A new approach that could improve how robots interact in conversational groups

A new approach that could improve how robots interact in conversational groups
Hedayati and his colleagues present new methods for reasoning about errors resulting in one or more participants being undetected in conversational groups. The top row shows real-world photos, the bottom row shows the robot’s perception. A) Three people are in a conversation with a robot and detected (noted with hats). B) A new participant joins the conversation and is not detected. C) The team’s algorithms predict both the number of missing people (1 in this case) and their likely position, enabling the robot to behave more naturally. Credit: Hedayati & Szafir.

To effectively interact with humans in crowded social settings, such as malls, hospitals, and other public spaces, robots should be able to actively participate in both group and one-to-one interactions. Most existing robots, however, have been found to perform much better when communicating with individual users than with groups of conversing humans.

Hooman Hedayati and Daniel Szafir, two researchers at University of North Carolina at Chapel Hill, have recently developed a new data-driven technique that could improve how robots communicate with groups of humans. This method, presented in a paper presented at the 2022 ACM/IEEE International Conference on Human-Robot Interaction (HRI '22), allows robots to predict the positions of humans in conversational groups, so that they do not mistakenly ignore a person when their sensors are fully or partly obstructed.

"Being in a conversational group is easy for humans but challenging for robots," Hooman Hedayati, one of the researchers who carried out the study, told TechXplore. "Imagine that you are talking with a group of friends, and whenever one of your friends blinks, she stops talking and asks if you are still there. This potentially annoying scenario is roughly what can happen when a robot is in conversational groups."

One of the reasons why many robots occasionally misbehave while participating in a group conversation is that their actions heavily rely on data collected by their sensors (i.e., cameras, depth sensors, etc.). Sensors, however, are prone to errors, and can sometimes be obstructed by sudden movements and obstacles in the robot's surroundings.

"If the robot's camera is masked by an obstacle for a second, similarly to when people blink, the robot might not see that person, and as result, it ignores the user," Hedayati explained.

"Based on my experience, users find these misbehaviors disturbing. The key goal of our recent project was to help robots detect and predict the position of an undetected person within the conversational group."

To predict the position of people in a conversational group, Hedayati and Szafir first developed an algorithm that checks a robot's beliefs about who is part of the group and who is not. This algorithm can detect a robot's errors (i.e., if it is ignoring the existence of one or more people in a conversational group). Subsequently, it predicts the position of the undetected user/users by analyzing available data.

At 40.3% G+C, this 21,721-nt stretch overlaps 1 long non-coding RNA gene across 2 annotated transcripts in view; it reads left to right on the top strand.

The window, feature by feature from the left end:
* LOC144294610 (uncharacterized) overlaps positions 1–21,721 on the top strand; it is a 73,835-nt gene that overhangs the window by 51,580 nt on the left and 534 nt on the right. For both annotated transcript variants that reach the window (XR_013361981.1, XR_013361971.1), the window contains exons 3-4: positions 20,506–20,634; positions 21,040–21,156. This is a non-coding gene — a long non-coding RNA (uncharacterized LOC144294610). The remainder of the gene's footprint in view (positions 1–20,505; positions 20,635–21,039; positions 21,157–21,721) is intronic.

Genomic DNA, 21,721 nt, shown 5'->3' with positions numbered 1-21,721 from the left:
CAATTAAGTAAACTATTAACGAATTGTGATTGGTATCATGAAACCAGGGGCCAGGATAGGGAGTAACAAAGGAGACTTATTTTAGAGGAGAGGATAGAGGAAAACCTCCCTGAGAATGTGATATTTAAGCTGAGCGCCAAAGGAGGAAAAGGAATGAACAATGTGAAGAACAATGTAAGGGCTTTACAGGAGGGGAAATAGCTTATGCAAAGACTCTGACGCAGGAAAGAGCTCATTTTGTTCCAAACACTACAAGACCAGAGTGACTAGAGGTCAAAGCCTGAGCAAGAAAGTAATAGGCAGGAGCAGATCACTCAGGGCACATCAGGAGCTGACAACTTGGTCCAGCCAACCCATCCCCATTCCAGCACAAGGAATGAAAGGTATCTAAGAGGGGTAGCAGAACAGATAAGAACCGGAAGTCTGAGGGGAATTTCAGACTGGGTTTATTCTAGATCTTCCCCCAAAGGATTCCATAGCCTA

"Our approach is based on one of our past observations," Hedayati explained. "Specifically, while we were cleaning the 'Babble dataset' (a human-human conversational groups dataset), we discovered that people tend to stay in predefined positions relative to each other. This means if we know the position of all people in a conversational group except for one, we can predict his/her position."

A new approach that could improve how robots interact in conversational groups
Heatmaps illustrating probabilistic regions (i.e., participant locations) in different F-formation sizes from the SALSA and Babble data sets. * indicates where annotation discrepancies occur following manual checks. Credit: Hedayati & Szafir.

The technique developed by Hedayati and Szafir was trained on a series of existing datasets, containing annotated footage of groups of human users conversing with each other. By analyzing the positions of other speakers in a group, it can accurately predict the position of an undetected user.

"We showed that we can model for robots so they have a better understanding of the dynamics of conversational groups," Hedayati said.

In the future, the new approach introduced by this team of researchers could help to enhance the conversational abilities of both existing and newly developed robots. This might in turn make them easier to implement in large , including malls, hospitals, and hospitals.

"We are dedicated to improving the human-robot conversational groups and there are many interesting open problems in this field (e.g., how to detect who is the active speaker, where robots should stand in a group, how to join a group, etc.)," Hedayati added. "The next step for us will be to improve the gaze behavior of robots in a conversational group. People find robots with a better gaze behavior more intelligent (e.g., robots that know who is talking and looking at him/her). We want to improve the gaze behavior of robots and make the human-robot conversational group more enjoyable for humans."


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More information: Hooman Hedayati and Daniel Szafir, Predicting positions of people in human-robot conversational groups. HRI '22: Proceedings of the 2022 ACM/IEEE International Conference on Human-Robot Interaction(2022). DOI: 10.5555/3523760.3523815. dl.acm.org/doi/abs/10.5555/3523760.3523815

Hooman Hedayati et al, REFORM: Recognizing F-formations for Social Robots, 2020 IEEE/RSJ International Conference on Intelligent Robots and Systems (IROS) (2021). DOI: 10.1109/IROS45743.2020.9340708

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